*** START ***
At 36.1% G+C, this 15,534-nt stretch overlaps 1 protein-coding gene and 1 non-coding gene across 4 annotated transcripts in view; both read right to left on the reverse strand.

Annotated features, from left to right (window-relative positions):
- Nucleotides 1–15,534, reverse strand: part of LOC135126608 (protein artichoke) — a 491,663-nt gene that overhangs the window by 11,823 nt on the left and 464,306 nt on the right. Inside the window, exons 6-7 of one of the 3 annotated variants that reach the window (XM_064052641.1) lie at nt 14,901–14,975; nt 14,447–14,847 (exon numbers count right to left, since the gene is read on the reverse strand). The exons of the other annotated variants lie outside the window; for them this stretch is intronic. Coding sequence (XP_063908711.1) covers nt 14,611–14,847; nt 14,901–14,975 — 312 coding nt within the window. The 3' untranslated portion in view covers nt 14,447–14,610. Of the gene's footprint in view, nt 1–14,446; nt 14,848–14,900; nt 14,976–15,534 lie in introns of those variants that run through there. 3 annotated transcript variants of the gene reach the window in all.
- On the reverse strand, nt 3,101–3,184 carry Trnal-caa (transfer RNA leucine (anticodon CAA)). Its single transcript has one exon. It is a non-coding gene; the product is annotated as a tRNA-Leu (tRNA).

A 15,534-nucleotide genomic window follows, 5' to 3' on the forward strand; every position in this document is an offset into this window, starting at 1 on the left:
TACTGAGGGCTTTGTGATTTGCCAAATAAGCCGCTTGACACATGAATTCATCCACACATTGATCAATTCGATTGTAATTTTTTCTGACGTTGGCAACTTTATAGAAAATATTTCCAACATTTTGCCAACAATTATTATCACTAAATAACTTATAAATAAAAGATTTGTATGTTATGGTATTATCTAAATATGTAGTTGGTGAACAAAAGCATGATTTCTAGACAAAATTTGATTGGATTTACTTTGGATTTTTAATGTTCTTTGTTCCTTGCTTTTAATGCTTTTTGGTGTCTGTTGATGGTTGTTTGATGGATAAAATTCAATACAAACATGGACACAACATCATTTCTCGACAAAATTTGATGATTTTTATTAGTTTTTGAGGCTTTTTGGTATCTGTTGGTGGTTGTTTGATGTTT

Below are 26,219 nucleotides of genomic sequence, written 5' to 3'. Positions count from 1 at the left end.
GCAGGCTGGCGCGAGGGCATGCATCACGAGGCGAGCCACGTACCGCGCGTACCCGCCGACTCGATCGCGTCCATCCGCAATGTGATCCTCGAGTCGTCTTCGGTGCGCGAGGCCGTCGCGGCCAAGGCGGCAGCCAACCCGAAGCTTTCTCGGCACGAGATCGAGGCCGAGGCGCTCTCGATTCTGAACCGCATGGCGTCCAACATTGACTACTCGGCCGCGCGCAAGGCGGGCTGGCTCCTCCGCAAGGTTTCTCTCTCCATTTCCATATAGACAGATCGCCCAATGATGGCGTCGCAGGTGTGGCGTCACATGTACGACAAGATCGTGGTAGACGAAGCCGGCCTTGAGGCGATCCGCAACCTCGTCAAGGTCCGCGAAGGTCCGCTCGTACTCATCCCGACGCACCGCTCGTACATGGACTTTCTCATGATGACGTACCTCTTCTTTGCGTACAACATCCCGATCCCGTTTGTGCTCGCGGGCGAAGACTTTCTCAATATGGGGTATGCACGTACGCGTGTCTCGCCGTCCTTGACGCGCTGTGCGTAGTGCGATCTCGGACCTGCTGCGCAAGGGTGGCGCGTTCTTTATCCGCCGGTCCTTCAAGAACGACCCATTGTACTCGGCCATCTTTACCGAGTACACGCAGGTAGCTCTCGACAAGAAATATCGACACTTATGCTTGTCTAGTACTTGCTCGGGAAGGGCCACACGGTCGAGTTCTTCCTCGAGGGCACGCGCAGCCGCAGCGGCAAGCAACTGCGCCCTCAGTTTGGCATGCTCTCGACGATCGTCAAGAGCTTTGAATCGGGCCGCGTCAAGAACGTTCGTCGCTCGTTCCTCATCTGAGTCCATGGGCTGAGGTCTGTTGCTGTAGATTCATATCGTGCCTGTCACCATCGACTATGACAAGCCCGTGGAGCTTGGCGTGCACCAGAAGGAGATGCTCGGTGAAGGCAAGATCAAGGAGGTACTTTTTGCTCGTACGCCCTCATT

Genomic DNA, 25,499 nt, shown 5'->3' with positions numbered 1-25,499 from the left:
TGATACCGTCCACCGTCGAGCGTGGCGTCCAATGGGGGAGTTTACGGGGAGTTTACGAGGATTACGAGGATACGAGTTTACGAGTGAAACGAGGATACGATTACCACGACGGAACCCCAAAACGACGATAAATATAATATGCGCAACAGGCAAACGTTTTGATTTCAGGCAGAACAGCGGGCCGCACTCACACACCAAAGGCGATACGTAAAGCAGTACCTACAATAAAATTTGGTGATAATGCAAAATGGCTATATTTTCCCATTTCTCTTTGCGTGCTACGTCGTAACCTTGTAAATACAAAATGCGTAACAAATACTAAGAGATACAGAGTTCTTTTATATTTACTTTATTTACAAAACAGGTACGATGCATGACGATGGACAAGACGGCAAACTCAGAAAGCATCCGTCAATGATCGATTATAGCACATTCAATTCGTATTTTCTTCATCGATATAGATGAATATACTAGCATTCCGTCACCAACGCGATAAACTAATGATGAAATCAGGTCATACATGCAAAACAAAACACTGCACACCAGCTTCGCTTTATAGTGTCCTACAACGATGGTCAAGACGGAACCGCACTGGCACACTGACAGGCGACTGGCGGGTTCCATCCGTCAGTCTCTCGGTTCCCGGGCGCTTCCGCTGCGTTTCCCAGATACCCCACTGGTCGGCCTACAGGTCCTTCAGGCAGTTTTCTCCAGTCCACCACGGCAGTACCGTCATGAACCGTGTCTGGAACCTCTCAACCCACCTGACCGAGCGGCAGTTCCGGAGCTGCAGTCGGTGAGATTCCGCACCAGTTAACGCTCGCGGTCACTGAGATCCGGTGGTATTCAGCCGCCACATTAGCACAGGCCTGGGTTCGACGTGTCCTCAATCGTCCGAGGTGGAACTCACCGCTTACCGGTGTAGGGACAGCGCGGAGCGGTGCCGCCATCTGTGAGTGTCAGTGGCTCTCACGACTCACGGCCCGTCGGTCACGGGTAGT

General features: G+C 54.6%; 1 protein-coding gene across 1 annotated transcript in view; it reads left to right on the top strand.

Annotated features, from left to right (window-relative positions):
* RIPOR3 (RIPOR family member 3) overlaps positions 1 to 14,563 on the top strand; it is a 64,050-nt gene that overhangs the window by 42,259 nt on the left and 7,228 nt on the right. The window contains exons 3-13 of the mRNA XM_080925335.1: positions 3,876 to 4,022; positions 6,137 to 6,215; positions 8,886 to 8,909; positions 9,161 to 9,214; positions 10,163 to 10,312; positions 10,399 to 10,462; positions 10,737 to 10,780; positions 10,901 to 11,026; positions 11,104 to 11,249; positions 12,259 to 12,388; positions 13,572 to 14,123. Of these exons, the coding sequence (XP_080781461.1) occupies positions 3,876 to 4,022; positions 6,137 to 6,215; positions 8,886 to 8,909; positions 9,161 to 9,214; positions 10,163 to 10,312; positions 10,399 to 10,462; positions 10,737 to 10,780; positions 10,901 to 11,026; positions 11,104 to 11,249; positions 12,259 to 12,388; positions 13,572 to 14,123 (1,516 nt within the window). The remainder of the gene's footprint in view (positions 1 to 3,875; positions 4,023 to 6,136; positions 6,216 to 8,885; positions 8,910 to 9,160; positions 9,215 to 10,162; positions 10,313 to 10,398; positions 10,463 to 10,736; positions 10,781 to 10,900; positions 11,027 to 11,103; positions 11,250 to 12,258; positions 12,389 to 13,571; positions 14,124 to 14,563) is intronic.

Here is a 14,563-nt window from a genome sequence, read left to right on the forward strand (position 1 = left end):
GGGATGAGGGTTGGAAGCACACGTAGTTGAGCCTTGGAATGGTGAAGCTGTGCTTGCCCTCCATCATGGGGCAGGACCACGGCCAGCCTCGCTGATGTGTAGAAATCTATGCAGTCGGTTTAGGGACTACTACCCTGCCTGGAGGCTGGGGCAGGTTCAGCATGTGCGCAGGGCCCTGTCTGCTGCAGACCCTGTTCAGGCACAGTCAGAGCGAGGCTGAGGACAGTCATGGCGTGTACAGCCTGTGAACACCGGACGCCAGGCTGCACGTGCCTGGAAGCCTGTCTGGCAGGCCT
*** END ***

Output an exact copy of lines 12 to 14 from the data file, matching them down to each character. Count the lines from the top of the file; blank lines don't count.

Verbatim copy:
Annotated features, from left to right (window-relative positions):
* RIPOR3 (RIPOR family member 3) overlaps positions 1 to 14,563 on the top strand; it is a 64,050-nt gene that overhangs the window by 42,259 nt on the left and 7,228 nt on the right. The window contains exons 3-13 of the mRNA XM_080925335.1: positions 3,876 to 4,022; positions 6,137 to 6,215; positions 8,886 to 8,909; positions 9,161 to 9,214; positions 10,163 to 10,312; positions 10,399 to 10,462; positions 10,737 to 10,780; positions 10,901 to 11,026; positions 11,104 to 11,249; positions 12,259 to 12,388; positions 13,572 to 14,123. Of these exons, the coding sequence (XP_080781461.1) occupies positions 3,876 to 4,022; positions 6,137 to 6,215; positions 8,886 to 8,909; positions 9,161 to 9,214; positions 10,163 to 10,312; positions 10,399 to 10,462; positions 10,737 to 10,780; positions 10,901 to 11,026; positions 11,104 to 11,249; positions 12,259 to 12,388; positions 13,572 to 14,123 (1,516 nt within the window). The remainder of the gene's footprint in view (positions 1 to 3,875; positions 4,023 to 6,136; positions 6,216 to 8,885; positions 8,910 to 9,160; positions 9,215 to 10,162; positions 10,313 to 10,398; positions 10,463 to 10,736; positions 10,781 to 10,900; positions 11,027 to 11,103; positions 11,250 to 12,258; positions 12,389 to 13,571; positions 14,124 to 14,563) is intronic.

Here is a 14,563-nt window from a genome sequence, read left to right on the forward strand (position 1 = left end):